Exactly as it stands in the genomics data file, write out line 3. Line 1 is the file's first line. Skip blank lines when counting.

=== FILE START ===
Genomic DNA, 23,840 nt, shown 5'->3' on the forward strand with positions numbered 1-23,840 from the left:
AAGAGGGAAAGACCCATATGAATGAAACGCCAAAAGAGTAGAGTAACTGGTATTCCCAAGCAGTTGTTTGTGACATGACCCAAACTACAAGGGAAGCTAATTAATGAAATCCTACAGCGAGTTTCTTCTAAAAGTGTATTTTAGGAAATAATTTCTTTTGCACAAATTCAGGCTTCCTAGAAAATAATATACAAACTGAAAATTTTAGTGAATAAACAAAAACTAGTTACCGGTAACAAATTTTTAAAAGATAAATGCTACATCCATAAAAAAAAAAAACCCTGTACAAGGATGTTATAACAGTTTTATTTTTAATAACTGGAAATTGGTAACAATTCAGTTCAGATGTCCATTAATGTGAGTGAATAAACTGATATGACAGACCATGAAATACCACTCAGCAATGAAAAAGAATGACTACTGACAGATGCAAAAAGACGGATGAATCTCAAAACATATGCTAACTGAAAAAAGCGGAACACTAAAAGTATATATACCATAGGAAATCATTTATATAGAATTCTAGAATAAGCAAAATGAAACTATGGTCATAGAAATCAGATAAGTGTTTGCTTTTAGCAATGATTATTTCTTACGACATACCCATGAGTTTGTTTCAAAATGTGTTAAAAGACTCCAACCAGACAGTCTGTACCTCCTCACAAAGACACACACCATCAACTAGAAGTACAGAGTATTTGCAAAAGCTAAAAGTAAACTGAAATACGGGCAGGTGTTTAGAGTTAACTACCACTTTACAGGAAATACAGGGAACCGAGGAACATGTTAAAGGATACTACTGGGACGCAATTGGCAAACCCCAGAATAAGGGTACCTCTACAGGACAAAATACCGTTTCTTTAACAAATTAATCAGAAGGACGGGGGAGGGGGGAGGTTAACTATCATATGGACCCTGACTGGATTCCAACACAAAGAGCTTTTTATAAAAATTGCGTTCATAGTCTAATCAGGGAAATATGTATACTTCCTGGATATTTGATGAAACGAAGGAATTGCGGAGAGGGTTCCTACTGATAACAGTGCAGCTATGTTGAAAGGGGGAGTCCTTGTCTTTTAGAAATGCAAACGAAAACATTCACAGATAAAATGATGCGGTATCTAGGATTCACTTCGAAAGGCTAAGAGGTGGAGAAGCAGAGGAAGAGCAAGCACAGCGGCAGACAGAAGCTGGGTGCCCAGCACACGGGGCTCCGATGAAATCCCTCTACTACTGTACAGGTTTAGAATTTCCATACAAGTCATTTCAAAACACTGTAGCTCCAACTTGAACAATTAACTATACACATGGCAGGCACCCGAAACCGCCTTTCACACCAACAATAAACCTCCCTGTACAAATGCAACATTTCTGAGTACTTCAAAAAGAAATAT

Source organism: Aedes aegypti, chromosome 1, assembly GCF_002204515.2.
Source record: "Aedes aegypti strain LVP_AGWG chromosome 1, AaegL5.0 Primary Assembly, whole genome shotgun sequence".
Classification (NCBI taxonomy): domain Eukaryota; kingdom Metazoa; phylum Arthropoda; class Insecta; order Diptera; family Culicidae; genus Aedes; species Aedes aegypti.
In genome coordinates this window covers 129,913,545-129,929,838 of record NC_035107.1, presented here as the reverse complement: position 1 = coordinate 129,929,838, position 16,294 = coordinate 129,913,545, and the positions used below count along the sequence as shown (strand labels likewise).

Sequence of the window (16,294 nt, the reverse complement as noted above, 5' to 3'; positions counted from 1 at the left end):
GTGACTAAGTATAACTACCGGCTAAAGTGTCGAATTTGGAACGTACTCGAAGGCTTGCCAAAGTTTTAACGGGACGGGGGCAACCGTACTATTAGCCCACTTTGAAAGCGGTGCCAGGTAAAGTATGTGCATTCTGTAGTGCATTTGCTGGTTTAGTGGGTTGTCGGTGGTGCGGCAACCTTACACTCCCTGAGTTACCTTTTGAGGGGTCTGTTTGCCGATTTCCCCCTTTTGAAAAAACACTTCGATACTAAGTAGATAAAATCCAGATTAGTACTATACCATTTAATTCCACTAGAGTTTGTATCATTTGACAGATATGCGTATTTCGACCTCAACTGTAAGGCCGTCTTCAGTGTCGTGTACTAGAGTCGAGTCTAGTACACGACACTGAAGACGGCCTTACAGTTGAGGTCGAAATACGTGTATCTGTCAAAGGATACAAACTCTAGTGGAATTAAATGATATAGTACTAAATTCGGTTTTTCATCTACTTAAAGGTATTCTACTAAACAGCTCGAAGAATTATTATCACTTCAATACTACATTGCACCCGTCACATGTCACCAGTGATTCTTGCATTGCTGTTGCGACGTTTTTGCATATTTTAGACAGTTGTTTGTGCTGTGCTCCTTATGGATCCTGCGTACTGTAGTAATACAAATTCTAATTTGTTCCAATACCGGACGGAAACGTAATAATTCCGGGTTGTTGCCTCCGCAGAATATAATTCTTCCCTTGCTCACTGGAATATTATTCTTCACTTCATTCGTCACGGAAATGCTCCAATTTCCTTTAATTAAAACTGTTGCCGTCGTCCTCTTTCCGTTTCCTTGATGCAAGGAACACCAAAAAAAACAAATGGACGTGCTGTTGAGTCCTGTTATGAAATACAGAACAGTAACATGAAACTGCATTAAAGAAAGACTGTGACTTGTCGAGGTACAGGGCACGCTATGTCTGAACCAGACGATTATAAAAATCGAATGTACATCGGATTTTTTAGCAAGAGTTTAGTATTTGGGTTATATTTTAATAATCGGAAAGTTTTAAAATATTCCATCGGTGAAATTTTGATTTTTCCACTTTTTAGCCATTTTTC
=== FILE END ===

Source organism: Aedes aegypti, chromosome 1, assembly GCF_002204515.2.